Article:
Written by Carina Ly
When Joey Bada$$ first appeared in the game, he was young, with an older sound and older soul. He found his niche early, with a focus on being a lyricist rather than being a hitmaker. He was spitting top-tier bars like Traded in my Nikes for a new mic/I guess it’s safe to say he sold soles for his new life, positioning himself as one of the young rappers with a pen game that is not be taken lightly. This humbling prodigy showed maturity even back then, seeming wise beyond his years, who knew much more than his time on this planet implied. Producing music that hits home to 90s hip hop, an era of hip hop with a message driven by societal change which he very much reflects, Joey is the answer to all our pleas.
Since the 1999 debut, Joey has grown as a man and as an artist and his focus has shifted. Between attending Black Lives Matter protests, releasing Land of The Free on Martin Luther King Day, and declaring the release date of ALL-AMERIKKKAN BADA$$ to be the official Global Hip Hop Appreciation Day, this was the start of his new direction. Joey made it clear that the ongoing policy brutality happening in America is becoming important to him, and believes he has been sent to be the seed of change. Naming his sophomore album ALL-AMERIKKKAN BADA$$ and collaborating with likeminded artists such as J. Cole, the album was already expected to be one with a strong socio-political message. It comes to no surprise that Joey views J. Cole with high regards, stating him and Kendrick Lamar as some of his favourite rappers when he was around 15-16. Not to mention with his recent claim of his music exceeding Tupac’s in the run up to his album, Joey had a fair amount to prove, especially to old school hip hop fans.
AABA from start to end delivers a sound that is consistently heard throughout the album: an empowering, yet vulnerable voice speaking volumes on the many racial issues in America. He does this all in a way that’s digestible and not too preachy. Putting that into perspective, Joey is somewhere inbetween the spectrum of J. Cole and Kendrick Lamar; J. Cole is more reflective on experiences relating to many aspects of life like money, relationships and motivation. In contrast, Kendrick is more figurative and metaphorical on matters. Sonically speaking, Joey achieved this balance by expanding his palette, showcasing a more melodic side and concentrating less of his signature lyrical flair. Skill and talent aside, this only proves that Joey is more than capable in his abilities. Capable of adapting his sound, without selling himself short and losing the essence that made him.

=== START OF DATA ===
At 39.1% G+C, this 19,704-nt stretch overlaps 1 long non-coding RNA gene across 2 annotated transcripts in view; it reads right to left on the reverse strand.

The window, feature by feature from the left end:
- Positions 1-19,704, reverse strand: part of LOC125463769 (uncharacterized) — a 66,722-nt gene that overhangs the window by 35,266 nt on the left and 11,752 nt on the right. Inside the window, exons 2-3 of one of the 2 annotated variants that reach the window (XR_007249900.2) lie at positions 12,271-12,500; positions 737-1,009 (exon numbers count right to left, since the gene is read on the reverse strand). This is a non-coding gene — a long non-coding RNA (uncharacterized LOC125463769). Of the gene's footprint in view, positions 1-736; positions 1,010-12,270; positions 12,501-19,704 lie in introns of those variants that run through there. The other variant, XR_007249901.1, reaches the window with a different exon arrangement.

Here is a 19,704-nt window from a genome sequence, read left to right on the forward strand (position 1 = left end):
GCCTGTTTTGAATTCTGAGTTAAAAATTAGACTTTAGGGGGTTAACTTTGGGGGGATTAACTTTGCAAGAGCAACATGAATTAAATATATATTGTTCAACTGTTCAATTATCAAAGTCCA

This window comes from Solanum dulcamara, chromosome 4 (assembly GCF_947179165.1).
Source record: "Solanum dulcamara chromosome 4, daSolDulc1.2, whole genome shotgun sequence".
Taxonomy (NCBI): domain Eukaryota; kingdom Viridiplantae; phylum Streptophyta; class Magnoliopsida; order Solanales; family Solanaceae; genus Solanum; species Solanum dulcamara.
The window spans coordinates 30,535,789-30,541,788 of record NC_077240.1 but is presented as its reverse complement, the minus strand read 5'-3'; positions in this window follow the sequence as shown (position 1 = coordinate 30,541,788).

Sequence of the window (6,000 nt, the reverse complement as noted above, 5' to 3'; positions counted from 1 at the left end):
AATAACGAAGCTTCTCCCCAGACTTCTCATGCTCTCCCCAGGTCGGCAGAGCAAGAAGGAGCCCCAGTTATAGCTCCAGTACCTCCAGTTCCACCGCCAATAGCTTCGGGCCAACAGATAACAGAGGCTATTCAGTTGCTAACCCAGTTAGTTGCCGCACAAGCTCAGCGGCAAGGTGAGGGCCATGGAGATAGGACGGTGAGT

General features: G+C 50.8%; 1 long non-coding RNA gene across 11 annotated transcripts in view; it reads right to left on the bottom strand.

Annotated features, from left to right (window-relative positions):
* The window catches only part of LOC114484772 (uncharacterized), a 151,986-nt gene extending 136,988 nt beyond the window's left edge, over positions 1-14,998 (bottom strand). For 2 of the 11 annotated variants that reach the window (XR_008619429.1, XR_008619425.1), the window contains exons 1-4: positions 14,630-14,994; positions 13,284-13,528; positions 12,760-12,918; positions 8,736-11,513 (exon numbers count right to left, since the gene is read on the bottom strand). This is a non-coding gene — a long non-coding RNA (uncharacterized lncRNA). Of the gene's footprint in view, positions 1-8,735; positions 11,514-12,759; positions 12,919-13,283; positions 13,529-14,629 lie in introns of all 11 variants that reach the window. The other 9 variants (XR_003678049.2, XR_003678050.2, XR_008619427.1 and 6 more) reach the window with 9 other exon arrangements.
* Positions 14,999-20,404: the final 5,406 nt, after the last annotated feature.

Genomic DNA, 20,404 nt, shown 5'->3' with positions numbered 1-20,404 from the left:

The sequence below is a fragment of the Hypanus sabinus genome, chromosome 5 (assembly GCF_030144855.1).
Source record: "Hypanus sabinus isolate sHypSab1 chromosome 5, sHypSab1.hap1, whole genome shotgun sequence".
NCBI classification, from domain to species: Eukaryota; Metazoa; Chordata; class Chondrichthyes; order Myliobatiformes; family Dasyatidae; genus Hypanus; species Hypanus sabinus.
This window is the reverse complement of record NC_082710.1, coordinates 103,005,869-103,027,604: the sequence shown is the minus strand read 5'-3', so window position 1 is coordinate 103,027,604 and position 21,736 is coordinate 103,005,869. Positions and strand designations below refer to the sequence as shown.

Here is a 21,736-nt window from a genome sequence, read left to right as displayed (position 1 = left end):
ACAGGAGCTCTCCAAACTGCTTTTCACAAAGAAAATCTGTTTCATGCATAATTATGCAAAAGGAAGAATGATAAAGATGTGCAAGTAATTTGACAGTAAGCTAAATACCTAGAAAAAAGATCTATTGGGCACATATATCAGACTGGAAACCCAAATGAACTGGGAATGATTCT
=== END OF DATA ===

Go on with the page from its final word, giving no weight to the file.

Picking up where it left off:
Joey made his voice very clear within seconds of opening track GOOD MORNING AMERICA investigating the ideals of America “Now, what’s freedom to you? Let’s talk about it, take a minute, think it through/I’m all about it, but the concept seems new and then immediately speaking on BLM “The coppers still shoot us down on Channel 5 news/Lock us up for anythin’ we do to pay dues/ Some of us woke while some stay snoozed.” He then speaks on racial discrimination in TEMPTATIONS, sampling Zianna Oliphant, a nine-year-old girl who tearfully addressed the killing of Keith Lamont Scott. This song and LAND OF THE FREE are prime examples of how he has sonically adapted his style to be more upbeat and melodic, while not losing sight on his mission to educate and being the spark to ignite change.
RING THE ALARM then takes a break from themes of black empowerment and inequality, and addresses the state of hip hop that is today. Here Joey is seen to show no mercy in picking up the guns and spitting his usual top-tier bars such as ‘We bombardin’, me and my squadron / If you want it, get your army / We droppin‘ bombs calmly’ which reflects America’s ideas of bombing countries so calmly. In this track, he is accompanied by fellow labelmates Nyck Caution and Kirk Knight, plus Meechy Darko. It is clear the four do not rate what hip hop has come to, which is especially heard in Kirk Knight’s bar ‘All I hear is that ad-lib rappin’ on my SoundCloud / Sick of the trash out, this is the crackdown’ signifying that meaningless mumble rap can no longer go on. ‘Death before dishonour, I die for my brethren / This is a stick-up, ocean’s 47’ by Meechy Darko is a powerful reference paying homage to Capital Steez. Ocean’s 47 is a reference to the film Ocean Eleven, replacing it with 47 which captures Steez’s philosophy: